News & Media

“My dad drives an Apple.”

Written by Josh Bryer

It won’t be long till you hear these words coming out of the mouth of an 8-year-old. Because while once, kids pointed slack-jawed and wide-eyed at a new Porsche or Ferrari, now they stop and stare at the Tesla S. Where Audis, BMWs and Mercs used to fill the private school car-park, now it’s Tesla Xs. And the M3 used to be the new talk of the playground. Now it’s the Model 3. Next perhaps, will be the Apple Car.

Perhaps this ‘cool for school’ factor comes from the fact that Tesla is far more than a car manufacturer. Elon Musk, its CEO, was born with a microchip in his mouth, back when he was the co-founder of, the world’s first digital bank — which later merged with Confinity to form PayPal; and since 2008 he’s injected Big Tech thinking into Tesla’s DNA. As a former employee said, “Tesla’s not an automotive company, it’s a tech company that builds cars.” 

That quote now points to something even more profound. Because while Tesla has long since been a player in EVs, it’s not the only tech company. Apple, Sony and Foxconn are at various stages of EV development. And standalone EV companies like Lucid and Rivian are either helmed by former Tesla executives, or heavily inspired by their progress. Which all begs the question, is big tech taking over our roads?

Rumours of the Apple Car have been circulating for years, but recent reports suggest they might be firming up. Apple is now working on a fully autonomous self-driving EV. Their AI and Machine Learning chief John Giannandrea is heading up the project, and Kevin Lynch (known for his work on Apple Watch) has also joined the team. 

These internal moves are corroborated by the fact that in January, South Korean Lithium-Ion battery manufacturers formed a multi-corporation Apple Car task force, after Apple had visits with several battery suppliers in the region. The only question is, will the Apple Car charging dock be sleek and white? The rest seems written in bitumen.

And while a smartphone and computer company works on one EV, an electronics company famous for its iconic PlayStation gaming console, is developing another. Sony just presented its second EV prototype at this year’s CES: the VISION-S 02, an enhanced version of its SUV sedan. It follows a similar design language, with new aerodynamically clad rims and a distinctive arched roofline visible in its side profile. 

Reminiscent of the Tesla Model X in its lines, the Sony SUV is also a seven-seater. It boasts two electric motors that deliver 400kW of power together, and features high-resolution CMOS image sensors to monitor its surroundings, with a Lidar system to more accurately capture three-dimensional space. In other news, Sony also announced plans to set up a subsidiary, Sony Mobility, to explore entering the EV market.

Not to be outdone, another electronics company is entering the EV market: Taiwanese multinational Foxconn, who manufactured the BlackBerry, iPad, iPhone, iPod, Kindle, all Nintendo gaming systems since the GameCube, the PlayStation 3 and 4, and every successor to Microsoft‘s first Xbox console. Last year, Foxconn unveiled three prototype EVs at its own Hon Hai Tech Day in Taiwan: the Model C SUV, Model E sedan and Model T city bus. The Model C SUV is 4.64m long, with a wheelbase of 2.86m, which puts it in a highly competitive but also sought-after market segment alongside the likes of the Tesla Model Y.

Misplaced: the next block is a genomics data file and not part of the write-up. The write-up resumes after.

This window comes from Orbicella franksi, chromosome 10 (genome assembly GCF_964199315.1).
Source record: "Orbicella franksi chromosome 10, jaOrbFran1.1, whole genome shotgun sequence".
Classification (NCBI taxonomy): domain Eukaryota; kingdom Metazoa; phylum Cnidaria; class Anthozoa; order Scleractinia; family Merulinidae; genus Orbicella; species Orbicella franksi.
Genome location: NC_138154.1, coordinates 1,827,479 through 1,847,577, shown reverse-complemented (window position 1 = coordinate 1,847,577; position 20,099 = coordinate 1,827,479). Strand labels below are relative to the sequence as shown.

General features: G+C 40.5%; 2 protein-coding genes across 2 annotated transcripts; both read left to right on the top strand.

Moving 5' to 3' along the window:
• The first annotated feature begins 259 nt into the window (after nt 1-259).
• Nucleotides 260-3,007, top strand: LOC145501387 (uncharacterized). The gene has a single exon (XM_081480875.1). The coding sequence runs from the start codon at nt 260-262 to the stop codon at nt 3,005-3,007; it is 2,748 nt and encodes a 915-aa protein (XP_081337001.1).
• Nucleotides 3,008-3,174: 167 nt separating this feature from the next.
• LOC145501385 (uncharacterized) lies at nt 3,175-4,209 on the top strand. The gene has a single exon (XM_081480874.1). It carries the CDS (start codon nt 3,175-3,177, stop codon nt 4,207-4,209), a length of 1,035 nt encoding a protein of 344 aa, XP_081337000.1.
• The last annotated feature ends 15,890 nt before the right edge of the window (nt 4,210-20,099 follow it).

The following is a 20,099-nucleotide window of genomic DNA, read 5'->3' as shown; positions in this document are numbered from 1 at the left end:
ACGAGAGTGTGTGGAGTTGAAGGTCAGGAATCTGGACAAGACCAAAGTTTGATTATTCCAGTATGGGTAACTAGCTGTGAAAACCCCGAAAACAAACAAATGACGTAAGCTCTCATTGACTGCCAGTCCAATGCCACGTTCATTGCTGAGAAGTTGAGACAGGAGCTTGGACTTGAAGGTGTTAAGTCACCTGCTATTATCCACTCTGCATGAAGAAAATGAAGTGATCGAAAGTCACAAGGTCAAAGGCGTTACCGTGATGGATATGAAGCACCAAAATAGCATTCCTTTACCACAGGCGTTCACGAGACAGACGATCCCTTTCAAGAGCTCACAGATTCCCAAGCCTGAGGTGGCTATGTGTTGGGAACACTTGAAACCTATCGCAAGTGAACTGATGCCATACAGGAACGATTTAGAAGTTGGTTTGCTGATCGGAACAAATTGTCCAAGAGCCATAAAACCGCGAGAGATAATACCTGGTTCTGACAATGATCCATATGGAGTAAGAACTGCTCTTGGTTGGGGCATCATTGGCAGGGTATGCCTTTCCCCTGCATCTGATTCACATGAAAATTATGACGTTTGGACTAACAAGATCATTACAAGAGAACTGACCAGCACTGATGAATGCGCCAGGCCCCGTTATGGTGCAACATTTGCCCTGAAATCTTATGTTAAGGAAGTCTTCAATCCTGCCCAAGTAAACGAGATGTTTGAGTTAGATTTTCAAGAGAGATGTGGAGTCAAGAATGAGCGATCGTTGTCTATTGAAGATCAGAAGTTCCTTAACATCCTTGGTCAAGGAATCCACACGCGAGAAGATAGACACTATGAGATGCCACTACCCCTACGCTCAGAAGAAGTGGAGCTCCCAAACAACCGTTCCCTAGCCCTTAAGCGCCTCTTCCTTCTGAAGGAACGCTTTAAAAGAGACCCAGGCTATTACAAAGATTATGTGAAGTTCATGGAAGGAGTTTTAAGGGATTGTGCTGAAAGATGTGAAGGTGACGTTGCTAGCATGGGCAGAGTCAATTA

While eleven centimetres shorter, it will also be offered as a seven-seater, and despite a relatively high cW value of 0.27, a 700km range should be achievable. In 2022, Foxconn plans to build EV factories in the USA and Thailand, where Lithium explorer Pan Asia Metals (ASX:PAM) is based. Production is scheduled to start in 2023.

At the same time, EV startup Lucid Motors is making great strides in the EV market, under CEO and CTO Peter Rawlinson, ex VP of Engineering at Tesla, publicly listing on the NASDAQ in July 2021. Under Mr Rawlison’s big tech influence, deliveries of their debut EV model, the Lucid Air sedan, began in late 2021. With a range of up to 837km, the Lucid Air has the highest range for an EV to date, pushing the long-vaunted Tesla S into a distant second, at 652km. 

Lucid Motors has also confirmed it will expand its newly completed factory in Casa Grande by 265,000 square metres, upping its production capacity to 400,000 units a year. The aim is to increase Air production and start manufacturing the brand’s second EV, the Gravity Air, probably in 2023. And the company plans to start supplying Germany in 2022, with other European countries to follow. In the words of Peter Rawlinson, “Lucid Air represents the next generation of EVs and creates new standards for interior comfort, range, efficiency and power.” Watch your rear-view mirror, Elon Musk.

And while there’s no ex Tesla exec heading up rival Rivian Automotive, it’s also become a major player in the arena. Its electric pickup truck, the R1T, rolled off the production line in late 2021. Big tech giant Amazon has now increased its stake in Rivian to around 20% with a large order for 100,000 electric vans specially designed for their delivery program.

Building on this success, Rivian will construct a second US plant to the east of Atlanta, Georgia, producing up to 400,000 EVs a year. Construction is scheduled to begin in 2022 and production in 2024. The company is also in negotiations with the British government about the construction of its European plant near Bristol.

And let’s not forget that Tesla’s success, which has directly or indirectly influenced everyone else’s, comes without spending a single dollar on advertising. Is big tech taking over our roads? Probably. Is it dominating the school recess conversation? Definitely. You’ll know by the look in your kids’ eyes when your neighbour pulls his Apple into the driveway.